Tuesday, December 30, 2014

Goodbye 2014... Hello 2015

Happy New Year 2015 everyone! I know I have done a terrible job at keeping this blog updated this year... There's no excuse really. Honestly, at the beginning of the year the lack of updates was simply due to life being so "normal" there wasn't much to write about (thank God for normalcy!)... Toward the end of the year, however, the lack of updates was due to not really knowing what to say, or how to say it... I'll explain. Here is my year in a short-ish recap :) 

2014 started out with me turning 26, having a fun tea party with my girlfriends to celebrate and beginning my second year of college, holding a 4.0 GPA! (I don't mention that to boast, I mention it because I have been in 3 coma's and undergone experimental treatments that nobody knows the long term effects of- and my brain is still working, thank God! ;)
26!!!!


Studying hard in Medical Law & Ethics class :) 
My sister Katherine is also back in school studying to become a medical assistant! Michelle just finished her very first semester away at college and she loves it! She is thinking of majoring in psychology, which means all 3 Stevens sisters may end up in the medical field! They are both doing so great and I couldn't be more proud to be their big sister.

In June we moved and I really love our new house. It is all on one-floor and for me and my wheelchair, it is really perfect.  We are still living in Naples, about 5 minutes away from where we used to. There's really nowhere else I would want to live. It's so beautiful here!

Every sunset is prettier than the last and the next....

Around that crazy time we found out I would need to have surgery, and for many reasons  (I was mid-semester at school, we were in the middle of packing up our house to move and I was feeling really well) we decided to hold off a month or two.

In between my summer and fall semesters I knew I would have three weeks off in August, so I planned to have my surgery during that time, figuring I would go down to Mexico, have surgery, spend a week or two recovering there and then head back home where I would have another week or so to regain my strength before classes began. Perfect plan, right? ...Yeah, I thought so too!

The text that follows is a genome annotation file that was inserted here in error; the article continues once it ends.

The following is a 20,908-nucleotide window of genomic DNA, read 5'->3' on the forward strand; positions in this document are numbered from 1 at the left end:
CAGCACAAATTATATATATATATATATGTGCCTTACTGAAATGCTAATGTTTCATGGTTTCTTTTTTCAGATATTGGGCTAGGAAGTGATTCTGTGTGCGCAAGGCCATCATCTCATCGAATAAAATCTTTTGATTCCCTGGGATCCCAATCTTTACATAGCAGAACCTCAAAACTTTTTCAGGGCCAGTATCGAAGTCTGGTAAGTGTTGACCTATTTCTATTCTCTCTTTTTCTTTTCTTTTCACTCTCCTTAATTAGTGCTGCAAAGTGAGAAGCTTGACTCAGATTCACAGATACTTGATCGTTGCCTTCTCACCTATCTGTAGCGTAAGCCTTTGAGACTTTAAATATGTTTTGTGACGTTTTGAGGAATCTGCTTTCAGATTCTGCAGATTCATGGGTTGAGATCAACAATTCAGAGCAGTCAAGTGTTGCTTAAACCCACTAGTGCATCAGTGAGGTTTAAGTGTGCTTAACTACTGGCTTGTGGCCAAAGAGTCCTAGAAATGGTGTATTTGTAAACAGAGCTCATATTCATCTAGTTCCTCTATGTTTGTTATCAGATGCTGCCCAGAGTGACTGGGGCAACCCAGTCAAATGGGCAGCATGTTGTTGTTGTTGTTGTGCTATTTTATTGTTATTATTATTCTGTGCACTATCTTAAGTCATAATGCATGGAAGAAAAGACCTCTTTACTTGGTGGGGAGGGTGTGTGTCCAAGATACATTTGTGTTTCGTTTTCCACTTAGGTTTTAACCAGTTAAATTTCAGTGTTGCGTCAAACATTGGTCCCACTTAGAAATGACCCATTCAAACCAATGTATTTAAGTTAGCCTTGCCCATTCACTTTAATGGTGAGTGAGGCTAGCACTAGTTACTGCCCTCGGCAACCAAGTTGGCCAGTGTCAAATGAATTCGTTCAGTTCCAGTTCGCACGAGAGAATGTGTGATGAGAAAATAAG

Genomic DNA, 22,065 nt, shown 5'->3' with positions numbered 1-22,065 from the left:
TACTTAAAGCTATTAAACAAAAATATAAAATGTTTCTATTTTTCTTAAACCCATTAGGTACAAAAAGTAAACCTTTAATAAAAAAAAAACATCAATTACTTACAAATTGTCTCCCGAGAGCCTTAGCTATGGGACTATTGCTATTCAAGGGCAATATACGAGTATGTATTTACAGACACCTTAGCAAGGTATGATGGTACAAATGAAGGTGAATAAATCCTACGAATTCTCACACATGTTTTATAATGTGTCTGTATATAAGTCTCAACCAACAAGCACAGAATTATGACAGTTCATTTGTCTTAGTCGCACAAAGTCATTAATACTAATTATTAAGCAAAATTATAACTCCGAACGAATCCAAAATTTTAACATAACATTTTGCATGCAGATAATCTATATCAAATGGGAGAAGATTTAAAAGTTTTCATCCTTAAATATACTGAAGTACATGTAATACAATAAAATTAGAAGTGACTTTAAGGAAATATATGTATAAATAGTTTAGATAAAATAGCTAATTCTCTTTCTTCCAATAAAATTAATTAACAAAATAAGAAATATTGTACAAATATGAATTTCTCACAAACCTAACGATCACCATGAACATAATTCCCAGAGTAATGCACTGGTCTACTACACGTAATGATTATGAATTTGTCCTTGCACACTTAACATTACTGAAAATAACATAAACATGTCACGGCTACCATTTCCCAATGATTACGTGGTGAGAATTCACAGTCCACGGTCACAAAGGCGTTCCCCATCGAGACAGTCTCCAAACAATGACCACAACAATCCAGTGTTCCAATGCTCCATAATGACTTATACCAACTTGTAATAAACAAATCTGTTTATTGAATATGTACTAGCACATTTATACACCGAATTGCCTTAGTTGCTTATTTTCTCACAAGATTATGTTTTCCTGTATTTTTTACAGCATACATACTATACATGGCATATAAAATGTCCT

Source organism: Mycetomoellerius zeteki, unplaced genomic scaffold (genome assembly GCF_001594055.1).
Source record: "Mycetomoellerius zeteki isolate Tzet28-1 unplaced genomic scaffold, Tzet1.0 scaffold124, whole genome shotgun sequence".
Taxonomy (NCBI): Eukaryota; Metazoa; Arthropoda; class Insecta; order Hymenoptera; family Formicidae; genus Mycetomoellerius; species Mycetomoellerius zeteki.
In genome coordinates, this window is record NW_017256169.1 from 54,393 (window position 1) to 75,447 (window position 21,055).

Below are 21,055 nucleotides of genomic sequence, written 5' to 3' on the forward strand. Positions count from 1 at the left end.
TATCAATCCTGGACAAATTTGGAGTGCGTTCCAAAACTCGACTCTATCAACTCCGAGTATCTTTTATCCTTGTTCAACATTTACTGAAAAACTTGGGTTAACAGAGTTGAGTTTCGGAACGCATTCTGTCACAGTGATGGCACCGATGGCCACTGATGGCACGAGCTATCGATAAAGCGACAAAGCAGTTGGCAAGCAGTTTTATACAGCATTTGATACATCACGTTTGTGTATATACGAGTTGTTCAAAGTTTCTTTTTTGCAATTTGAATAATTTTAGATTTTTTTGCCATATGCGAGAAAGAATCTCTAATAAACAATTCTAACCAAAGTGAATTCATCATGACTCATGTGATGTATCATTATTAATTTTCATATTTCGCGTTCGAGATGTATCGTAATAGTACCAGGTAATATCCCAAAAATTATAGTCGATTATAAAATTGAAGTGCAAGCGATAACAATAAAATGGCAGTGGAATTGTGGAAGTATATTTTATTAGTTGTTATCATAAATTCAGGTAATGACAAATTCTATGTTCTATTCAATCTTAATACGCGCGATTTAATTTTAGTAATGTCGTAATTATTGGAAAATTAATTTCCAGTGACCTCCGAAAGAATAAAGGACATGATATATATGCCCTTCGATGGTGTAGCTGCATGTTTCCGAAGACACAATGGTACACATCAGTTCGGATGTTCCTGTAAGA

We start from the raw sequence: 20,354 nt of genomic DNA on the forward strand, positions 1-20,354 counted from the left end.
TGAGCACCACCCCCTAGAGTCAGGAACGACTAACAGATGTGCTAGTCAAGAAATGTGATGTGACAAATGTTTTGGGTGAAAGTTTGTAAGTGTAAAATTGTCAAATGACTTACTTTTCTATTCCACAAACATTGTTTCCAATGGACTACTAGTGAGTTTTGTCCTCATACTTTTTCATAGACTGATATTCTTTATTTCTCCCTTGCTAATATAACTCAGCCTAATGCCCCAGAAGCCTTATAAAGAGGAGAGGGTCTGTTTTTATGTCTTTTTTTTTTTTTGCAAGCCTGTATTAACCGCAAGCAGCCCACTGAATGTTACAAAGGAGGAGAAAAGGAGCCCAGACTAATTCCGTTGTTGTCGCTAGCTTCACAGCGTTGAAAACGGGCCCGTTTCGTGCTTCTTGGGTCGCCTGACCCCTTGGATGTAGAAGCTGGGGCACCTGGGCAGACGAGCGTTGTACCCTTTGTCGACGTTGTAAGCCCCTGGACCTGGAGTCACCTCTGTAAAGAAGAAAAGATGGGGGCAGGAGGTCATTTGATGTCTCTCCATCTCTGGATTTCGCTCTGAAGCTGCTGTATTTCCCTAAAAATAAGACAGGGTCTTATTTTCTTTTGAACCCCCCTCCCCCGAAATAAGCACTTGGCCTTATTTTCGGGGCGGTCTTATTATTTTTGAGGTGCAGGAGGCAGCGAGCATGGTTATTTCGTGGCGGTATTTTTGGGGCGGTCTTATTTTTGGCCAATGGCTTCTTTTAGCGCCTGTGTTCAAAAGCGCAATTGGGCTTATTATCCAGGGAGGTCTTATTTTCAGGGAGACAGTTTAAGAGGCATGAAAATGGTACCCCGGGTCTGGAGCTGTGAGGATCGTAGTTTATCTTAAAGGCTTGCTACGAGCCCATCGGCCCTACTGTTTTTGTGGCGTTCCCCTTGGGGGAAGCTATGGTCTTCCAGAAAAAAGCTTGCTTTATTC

But as often is the case in life... Things don't always go the way we planned.


This pretty much sums up life.

Two days before leaving for Mexico, my mom surprised me with something I'd been wanting to do for a very long time... Go water tubing! Living here in Florida it is rare to go to the beach and not see someone tubing behind a boat. They always look like they are having so much fun and I always would tell my mom, "One day, I want to do that!"

Michelle & I ready to go!

Well, my 'one day' came in July... And I loved it!!! My mom explained my situation to the captain of the boat and he was super careful and didn't go very fast, but still, it was an amazing feeling to be gliding above the water, so free and without limitations!



At the time, I never could have anticipated what the coming months would bring or how often I would think back to this perfect day on the beach with my mom and sisters, praying for days like this to become a reality once again. 


During the first week in August mom and I headed down to Monterrey. You know you're a frequent flyer when the airport staff all call you by name :)

My airport friends :)

I was admitted to the hospital for all of the typical 'before we cut you open' testing and all was a 'go' for surgery the next morning. I believe we all have guardian angels.. and I feel certain that I have been blessed to meet a few of mine here on earth- my amazing doctors. Words can't ever express the love and gratitude I have for these guys for all they have done and continue to do for me!  Here's a pre-surgery "selfie" with Dr. Cantu!

My hero, the super incredible Dr. Cantu and I pre-surgery

My skilled and talented surgeon Dr. Balli
I love all things medical, and enjoy having pictures taken during each of my procedures. To me, it's fascinating to see the inside of my own body, however, since most people don't share in that enthusiasm, I won't post any of the graphic ones.. but here's a selfie of Dr. Luigi during surgery!

The amazing Dr. Luigi during surgery
Thankfully, aside from taking longer than expected due to scar tissue and adhesions from previous procedures, the surgery itself went great! Flawless actually. I was back up in my room by late afternoon. The amazing team of Drs. Cantu, Barrientos and Balli had pulled me through once again.